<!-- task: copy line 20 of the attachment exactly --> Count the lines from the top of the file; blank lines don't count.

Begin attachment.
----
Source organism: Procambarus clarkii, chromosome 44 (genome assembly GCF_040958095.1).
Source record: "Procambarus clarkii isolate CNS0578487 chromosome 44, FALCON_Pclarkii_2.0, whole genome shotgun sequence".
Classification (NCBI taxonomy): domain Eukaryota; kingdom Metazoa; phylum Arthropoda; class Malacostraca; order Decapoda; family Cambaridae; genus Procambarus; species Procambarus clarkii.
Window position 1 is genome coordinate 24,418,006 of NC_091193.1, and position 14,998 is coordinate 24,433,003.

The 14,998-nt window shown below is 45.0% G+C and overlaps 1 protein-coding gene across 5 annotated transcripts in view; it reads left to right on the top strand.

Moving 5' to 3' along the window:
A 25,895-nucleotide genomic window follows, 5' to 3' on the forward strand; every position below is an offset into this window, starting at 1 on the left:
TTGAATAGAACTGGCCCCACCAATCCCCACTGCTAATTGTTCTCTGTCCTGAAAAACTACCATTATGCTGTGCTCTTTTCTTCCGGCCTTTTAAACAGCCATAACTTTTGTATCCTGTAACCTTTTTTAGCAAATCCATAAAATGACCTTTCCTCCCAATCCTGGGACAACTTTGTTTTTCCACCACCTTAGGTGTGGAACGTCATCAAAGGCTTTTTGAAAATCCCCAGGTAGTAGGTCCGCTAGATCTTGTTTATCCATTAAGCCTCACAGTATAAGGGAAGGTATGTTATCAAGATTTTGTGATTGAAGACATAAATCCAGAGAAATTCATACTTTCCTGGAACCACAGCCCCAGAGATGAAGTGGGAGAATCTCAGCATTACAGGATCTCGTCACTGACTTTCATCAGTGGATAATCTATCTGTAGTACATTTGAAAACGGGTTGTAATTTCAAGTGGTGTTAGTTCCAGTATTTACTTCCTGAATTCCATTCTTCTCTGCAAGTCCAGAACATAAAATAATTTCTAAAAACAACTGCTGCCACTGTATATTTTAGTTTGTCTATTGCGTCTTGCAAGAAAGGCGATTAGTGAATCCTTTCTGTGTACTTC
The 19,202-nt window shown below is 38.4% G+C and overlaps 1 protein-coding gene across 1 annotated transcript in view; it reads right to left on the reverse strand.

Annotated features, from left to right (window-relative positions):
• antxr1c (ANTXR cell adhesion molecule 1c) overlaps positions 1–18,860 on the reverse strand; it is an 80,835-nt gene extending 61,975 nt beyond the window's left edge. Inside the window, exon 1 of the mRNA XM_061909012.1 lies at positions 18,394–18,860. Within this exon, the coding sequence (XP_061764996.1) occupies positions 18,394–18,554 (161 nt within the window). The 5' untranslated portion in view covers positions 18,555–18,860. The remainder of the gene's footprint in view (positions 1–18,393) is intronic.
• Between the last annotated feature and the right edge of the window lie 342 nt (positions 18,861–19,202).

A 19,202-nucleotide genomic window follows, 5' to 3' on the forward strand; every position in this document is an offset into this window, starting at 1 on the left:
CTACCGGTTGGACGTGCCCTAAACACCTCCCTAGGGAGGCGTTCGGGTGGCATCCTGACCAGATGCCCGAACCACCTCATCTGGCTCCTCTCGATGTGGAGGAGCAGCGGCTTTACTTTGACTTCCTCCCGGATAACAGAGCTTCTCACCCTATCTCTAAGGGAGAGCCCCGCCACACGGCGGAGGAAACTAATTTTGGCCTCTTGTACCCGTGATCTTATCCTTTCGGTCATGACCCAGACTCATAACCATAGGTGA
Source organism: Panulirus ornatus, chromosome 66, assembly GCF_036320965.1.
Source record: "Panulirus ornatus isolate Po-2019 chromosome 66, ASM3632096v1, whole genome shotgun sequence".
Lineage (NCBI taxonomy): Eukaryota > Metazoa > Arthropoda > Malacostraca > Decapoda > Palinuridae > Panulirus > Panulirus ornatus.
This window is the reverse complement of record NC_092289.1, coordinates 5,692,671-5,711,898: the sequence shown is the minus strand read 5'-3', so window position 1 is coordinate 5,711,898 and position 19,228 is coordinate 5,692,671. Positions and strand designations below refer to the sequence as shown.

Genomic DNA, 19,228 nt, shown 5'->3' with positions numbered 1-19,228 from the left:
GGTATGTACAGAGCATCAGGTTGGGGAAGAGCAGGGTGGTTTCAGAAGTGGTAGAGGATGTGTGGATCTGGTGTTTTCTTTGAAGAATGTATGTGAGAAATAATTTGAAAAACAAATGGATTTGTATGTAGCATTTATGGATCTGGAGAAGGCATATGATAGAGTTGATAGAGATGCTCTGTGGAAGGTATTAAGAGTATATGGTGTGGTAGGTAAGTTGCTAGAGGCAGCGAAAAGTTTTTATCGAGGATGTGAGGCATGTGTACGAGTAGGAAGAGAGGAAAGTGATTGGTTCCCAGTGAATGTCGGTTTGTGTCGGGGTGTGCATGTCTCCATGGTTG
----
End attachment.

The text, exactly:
GGTATGTACAGAGCATCAGGTTGGGGAAGAGCAGGGTGGTTTCAGAAGTGGTAGAGGATGTGTGGATCTGGTGTTTTCTTTGAAGAATGTATGTGAGAAATAATTTGAAAAACAAATGGATTTGTATGTAGCATTTATGGATCTGGAGAAGGCATATGATAGAGTTGATAGAGATGCTCTGTGGAAGGTATTAAGAGTATATGGTGTGGTAGGTAAGTTGCTAGAGGCAGCGAAAAGTTTTTATCGAGGATGTGAGGCATGTGTACGAGTAGGAAGAGAGGAAAGTGATTGGTTCCCAGTGAATGTCGGTTTGTGTCGGGGTGTGCATGTCTCCATGGTTG